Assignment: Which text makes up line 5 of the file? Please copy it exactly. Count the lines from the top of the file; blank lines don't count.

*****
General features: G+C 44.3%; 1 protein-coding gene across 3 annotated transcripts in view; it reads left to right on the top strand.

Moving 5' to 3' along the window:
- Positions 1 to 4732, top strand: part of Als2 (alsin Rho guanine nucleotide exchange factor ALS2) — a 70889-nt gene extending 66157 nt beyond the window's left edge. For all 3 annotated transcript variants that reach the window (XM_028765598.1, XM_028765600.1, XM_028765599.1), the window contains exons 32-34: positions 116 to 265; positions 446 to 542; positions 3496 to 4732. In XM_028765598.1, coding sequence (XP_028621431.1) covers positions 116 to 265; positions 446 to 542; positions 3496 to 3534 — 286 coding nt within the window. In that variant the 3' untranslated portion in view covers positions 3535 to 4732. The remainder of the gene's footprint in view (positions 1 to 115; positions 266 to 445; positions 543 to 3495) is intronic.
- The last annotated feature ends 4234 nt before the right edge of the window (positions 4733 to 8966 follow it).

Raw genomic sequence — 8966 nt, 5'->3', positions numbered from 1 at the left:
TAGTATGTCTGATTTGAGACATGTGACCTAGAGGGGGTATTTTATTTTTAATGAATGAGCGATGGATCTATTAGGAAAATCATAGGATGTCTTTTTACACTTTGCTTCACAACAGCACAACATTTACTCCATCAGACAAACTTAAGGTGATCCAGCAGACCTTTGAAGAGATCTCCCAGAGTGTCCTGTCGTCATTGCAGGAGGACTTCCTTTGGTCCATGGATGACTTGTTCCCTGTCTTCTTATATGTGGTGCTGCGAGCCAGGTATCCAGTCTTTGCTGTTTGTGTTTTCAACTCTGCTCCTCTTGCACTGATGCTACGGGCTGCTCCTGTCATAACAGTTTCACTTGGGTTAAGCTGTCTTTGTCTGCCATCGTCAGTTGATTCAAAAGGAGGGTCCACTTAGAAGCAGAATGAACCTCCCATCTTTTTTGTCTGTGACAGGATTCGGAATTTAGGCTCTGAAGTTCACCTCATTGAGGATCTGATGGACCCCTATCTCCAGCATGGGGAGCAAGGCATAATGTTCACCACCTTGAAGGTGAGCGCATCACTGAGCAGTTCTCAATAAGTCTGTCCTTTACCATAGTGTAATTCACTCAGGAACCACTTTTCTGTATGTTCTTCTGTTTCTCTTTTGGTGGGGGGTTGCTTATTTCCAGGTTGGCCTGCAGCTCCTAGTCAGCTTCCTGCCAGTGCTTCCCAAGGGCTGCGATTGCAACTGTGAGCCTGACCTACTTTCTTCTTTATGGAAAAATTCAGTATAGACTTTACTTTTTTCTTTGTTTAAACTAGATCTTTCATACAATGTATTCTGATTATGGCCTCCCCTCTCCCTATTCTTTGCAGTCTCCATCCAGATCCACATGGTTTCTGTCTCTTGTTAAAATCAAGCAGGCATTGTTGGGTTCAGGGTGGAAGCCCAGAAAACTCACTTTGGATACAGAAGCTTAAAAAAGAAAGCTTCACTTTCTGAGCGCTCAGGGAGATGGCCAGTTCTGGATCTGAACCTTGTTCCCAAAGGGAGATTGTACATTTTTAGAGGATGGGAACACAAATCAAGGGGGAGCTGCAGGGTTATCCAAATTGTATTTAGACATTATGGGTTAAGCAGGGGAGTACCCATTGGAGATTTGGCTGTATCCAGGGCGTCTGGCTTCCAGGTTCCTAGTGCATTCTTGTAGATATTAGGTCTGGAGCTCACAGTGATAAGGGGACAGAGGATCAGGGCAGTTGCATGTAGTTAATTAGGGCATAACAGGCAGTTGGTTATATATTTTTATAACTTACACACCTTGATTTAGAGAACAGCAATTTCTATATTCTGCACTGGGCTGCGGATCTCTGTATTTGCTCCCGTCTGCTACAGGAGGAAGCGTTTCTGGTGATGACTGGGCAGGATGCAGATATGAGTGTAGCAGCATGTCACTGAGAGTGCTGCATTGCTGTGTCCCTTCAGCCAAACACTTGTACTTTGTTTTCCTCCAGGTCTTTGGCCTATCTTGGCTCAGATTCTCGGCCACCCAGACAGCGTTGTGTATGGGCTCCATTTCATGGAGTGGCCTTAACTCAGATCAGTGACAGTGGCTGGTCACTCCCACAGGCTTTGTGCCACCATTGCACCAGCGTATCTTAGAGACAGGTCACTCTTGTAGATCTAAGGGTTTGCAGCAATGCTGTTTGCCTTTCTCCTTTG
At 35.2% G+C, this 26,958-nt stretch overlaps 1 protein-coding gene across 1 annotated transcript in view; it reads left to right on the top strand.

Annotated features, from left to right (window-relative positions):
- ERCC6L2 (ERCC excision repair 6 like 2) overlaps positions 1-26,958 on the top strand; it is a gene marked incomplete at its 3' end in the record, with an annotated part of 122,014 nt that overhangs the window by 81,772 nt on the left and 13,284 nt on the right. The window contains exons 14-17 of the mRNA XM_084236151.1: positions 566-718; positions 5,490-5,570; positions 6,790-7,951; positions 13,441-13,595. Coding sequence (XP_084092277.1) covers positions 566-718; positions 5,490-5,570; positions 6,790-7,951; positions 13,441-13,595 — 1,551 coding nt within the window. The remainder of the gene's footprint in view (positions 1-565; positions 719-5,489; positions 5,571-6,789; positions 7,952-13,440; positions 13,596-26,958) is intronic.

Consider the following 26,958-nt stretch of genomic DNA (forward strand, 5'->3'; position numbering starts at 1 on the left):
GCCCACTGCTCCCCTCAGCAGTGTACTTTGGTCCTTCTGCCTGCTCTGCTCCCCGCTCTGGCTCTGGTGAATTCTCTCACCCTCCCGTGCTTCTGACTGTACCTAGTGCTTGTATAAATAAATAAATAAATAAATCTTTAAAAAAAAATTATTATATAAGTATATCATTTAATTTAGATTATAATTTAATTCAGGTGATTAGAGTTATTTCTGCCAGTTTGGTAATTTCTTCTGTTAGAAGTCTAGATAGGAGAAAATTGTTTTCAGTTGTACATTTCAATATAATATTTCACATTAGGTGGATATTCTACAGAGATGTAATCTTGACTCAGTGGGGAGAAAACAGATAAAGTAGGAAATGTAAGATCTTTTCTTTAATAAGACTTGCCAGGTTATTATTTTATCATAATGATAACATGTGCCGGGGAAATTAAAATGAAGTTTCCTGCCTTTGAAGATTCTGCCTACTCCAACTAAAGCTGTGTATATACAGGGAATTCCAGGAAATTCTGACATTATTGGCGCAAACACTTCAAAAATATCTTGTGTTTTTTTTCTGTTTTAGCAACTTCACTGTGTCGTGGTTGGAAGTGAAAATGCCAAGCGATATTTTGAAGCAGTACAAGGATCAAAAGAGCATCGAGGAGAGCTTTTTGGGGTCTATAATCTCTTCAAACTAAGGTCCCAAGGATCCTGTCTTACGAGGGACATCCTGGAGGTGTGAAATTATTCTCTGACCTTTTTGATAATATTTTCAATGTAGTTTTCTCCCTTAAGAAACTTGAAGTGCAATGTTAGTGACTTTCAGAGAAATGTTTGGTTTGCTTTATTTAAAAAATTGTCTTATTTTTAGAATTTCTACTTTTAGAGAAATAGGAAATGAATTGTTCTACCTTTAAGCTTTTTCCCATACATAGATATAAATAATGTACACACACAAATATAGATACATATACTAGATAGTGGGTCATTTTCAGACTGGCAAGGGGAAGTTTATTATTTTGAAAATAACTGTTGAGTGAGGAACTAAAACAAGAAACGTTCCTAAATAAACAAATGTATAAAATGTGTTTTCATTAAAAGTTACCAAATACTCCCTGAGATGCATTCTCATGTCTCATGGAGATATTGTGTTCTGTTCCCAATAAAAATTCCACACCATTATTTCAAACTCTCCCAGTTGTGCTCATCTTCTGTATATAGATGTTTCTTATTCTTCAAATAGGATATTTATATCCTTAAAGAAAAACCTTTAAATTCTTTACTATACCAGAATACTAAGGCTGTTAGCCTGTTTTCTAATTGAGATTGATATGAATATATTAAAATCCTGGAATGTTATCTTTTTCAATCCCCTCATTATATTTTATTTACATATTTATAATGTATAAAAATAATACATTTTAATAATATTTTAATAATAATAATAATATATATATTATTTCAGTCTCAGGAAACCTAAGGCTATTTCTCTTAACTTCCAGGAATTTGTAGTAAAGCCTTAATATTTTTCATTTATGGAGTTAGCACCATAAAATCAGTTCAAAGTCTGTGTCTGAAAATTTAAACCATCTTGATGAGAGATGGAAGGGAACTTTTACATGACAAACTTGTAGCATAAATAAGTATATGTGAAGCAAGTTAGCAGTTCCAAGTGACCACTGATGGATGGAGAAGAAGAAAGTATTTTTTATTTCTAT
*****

Raw genomic sequence — 8966 nt, 5'->3', positions numbered from 1 at the left: